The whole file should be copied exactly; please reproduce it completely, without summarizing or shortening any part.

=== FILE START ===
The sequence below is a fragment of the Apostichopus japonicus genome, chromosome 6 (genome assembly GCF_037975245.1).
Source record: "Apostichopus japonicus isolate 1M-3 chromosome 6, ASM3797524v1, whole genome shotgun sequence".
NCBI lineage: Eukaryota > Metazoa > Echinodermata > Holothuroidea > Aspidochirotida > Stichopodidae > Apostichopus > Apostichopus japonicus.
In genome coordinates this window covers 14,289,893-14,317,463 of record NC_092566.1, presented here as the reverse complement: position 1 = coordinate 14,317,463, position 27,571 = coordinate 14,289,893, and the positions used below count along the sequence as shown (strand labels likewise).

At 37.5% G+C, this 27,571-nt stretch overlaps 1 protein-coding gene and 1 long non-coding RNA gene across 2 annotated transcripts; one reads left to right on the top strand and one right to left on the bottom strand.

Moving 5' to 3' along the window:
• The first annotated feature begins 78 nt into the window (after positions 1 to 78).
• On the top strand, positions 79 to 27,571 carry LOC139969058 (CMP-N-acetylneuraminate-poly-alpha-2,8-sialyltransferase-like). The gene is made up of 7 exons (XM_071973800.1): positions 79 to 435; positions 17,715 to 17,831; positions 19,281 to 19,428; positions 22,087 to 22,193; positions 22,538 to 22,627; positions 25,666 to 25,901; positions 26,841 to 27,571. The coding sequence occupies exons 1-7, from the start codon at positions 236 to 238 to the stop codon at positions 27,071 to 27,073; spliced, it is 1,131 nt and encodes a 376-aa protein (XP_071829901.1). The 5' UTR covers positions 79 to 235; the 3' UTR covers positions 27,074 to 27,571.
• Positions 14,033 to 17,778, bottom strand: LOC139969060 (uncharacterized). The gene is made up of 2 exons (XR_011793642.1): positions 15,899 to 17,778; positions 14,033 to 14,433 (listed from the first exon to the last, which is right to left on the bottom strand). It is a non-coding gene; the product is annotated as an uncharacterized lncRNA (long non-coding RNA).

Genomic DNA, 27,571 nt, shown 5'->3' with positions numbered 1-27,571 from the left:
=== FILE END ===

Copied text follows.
The sequence below is a fragment of the Apostichopus japonicus genome, chromosome 6 (genome assembly GCF_037975245.1).
Source record: "Apostichopus japonicus isolate 1M-3 chromosome 6, ASM3797524v1, whole genome shotgun sequence".
NCBI lineage: Eukaryota > Metazoa > Echinodermata > Holothuroidea > Aspidochirotida > Stichopodidae > Apostichopus > Apostichopus japonicus.
In genome coordinates this window covers 14,289,893-14,317,463 of record NC_092566.1, presented here as the reverse complement: position 1 = coordinate 14,317,463, position 27,571 = coordinate 14,289,893, and the positions used below count along the sequence as shown (strand labels likewise).

At 37.5% G+C, this 27,571-nt stretch overlaps 1 protein-coding gene and 1 long non-coding RNA gene across 2 annotated transcripts; one reads left to right on the top strand and one right to left on the bottom strand.

Moving 5' to 3' along the window:
• The first annotated feature begins 78 nt into the window (after positions 1 to 78).
• On the top strand, positions 79 to 27,571 carry LOC139969058 (CMP-N-acetylneuraminate-poly-alpha-2,8-sialyltransferase-like). The gene is made up of 7 exons (XM_071973800.1): positions 79 to 435; positions 17,715 to 17,831; positions 19,281 to 19,428; positions 22,087 to 22,193; positions 22,538 to 22,627; positions 25,666 to 25,901; positions 26,841 to 27,571. The coding sequence occupies exons 1-7, from the start codon at positions 236 to 238 to the stop codon at positions 27,071 to 27,073; spliced, it is 1,131 nt and encodes a 376-aa protein (XP_071829901.1). The 5' UTR covers positions 79 to 235; the 3' UTR covers positions 27,074 to 27,571.
• Positions 14,033 to 17,778, bottom strand: LOC139969060 (uncharacterized). The gene is made up of 2 exons (XR_011793642.1): positions 15,899 to 17,778; positions 14,033 to 14,433 (listed from the first exon to the last, which is right to left on the bottom strand). It is a non-coding gene; the product is annotated as an uncharacterized lncRNA (long non-coding RNA).

Genomic DNA, 27,571 nt, shown 5'->3' with positions numbered 1-27,571 from the left: